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Foraging-farming transitions at the Niah Caves, Sarawak, Borneo

Published online by Cambridge University Press:  02 January 2015

Graeme Barker
McDonald Institute for Archaeological Research, University of Cambridge, Cambridge CB2 3ER, UK
Lindsay Lloyd-Smith
McDonald Institute for Archaeological Research, University of Cambridge, Cambridge CB2 3ER, UK
Huw Barton
School of Archaeology and Ancient History, University of Leicester, Leicester LE1 7RH, UK
Franca Cole
Department of Archaeology, University of Cambridge, Cambridge CB2 3DZ, UK
Chris Hunt
School of Geography, Archaeology and Palaeoecology, Queen's University Belfast, Belfast BT7 1NN, UK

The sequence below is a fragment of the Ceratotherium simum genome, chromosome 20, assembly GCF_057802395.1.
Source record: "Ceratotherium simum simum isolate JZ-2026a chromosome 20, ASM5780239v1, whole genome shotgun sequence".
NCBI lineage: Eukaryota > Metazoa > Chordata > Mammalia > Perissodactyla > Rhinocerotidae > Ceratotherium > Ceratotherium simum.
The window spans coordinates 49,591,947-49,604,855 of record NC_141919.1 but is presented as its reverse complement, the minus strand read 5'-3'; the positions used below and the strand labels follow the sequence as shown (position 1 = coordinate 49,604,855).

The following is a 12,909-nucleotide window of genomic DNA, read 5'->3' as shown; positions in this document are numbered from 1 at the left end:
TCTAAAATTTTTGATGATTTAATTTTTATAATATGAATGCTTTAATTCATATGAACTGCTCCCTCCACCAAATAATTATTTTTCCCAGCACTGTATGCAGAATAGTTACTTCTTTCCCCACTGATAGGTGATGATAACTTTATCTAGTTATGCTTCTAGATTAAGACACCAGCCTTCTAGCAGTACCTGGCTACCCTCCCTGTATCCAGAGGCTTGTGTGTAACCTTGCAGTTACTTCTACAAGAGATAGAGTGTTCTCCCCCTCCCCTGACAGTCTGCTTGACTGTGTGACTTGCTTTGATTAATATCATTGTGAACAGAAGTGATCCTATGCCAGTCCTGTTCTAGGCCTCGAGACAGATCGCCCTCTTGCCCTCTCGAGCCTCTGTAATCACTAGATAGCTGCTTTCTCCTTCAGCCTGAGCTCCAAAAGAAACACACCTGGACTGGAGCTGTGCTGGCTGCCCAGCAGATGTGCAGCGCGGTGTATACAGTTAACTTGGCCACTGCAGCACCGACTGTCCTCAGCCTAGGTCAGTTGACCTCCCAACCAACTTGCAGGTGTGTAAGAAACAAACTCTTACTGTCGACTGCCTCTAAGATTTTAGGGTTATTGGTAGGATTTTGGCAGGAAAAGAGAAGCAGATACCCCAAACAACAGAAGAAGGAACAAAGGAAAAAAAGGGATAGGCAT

Philip J. Piper
Archaeological Studies Program, University of the Philippines, Quezon City 1101, Philippines
Ryan Rabett
McDonald Institute for Archaeological Research, University of Cambridge, Cambridge CB2 3ER, UK
Victor Paz
Archaeological Studies Program, University of the Philippines, Quezon City 1101, Philippines
Katherine Szabό
School of Earth and Environmental Sciences, University of Wollongong, NSW 2522, Australia
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The Niah Caves in Sarawak, Borneo, have captured evidence for people and economies of 8000 and 4000 years ago. Although not continuous on this site, these open two windows on to life at the cultural turning point, broadly equivalent to the transition from Mesolithic to Neolithic. They have much in common, inferring that the occupants, perhaps belonging to an older maritime dispersal, had a choosy appetite for the Neolithic package.

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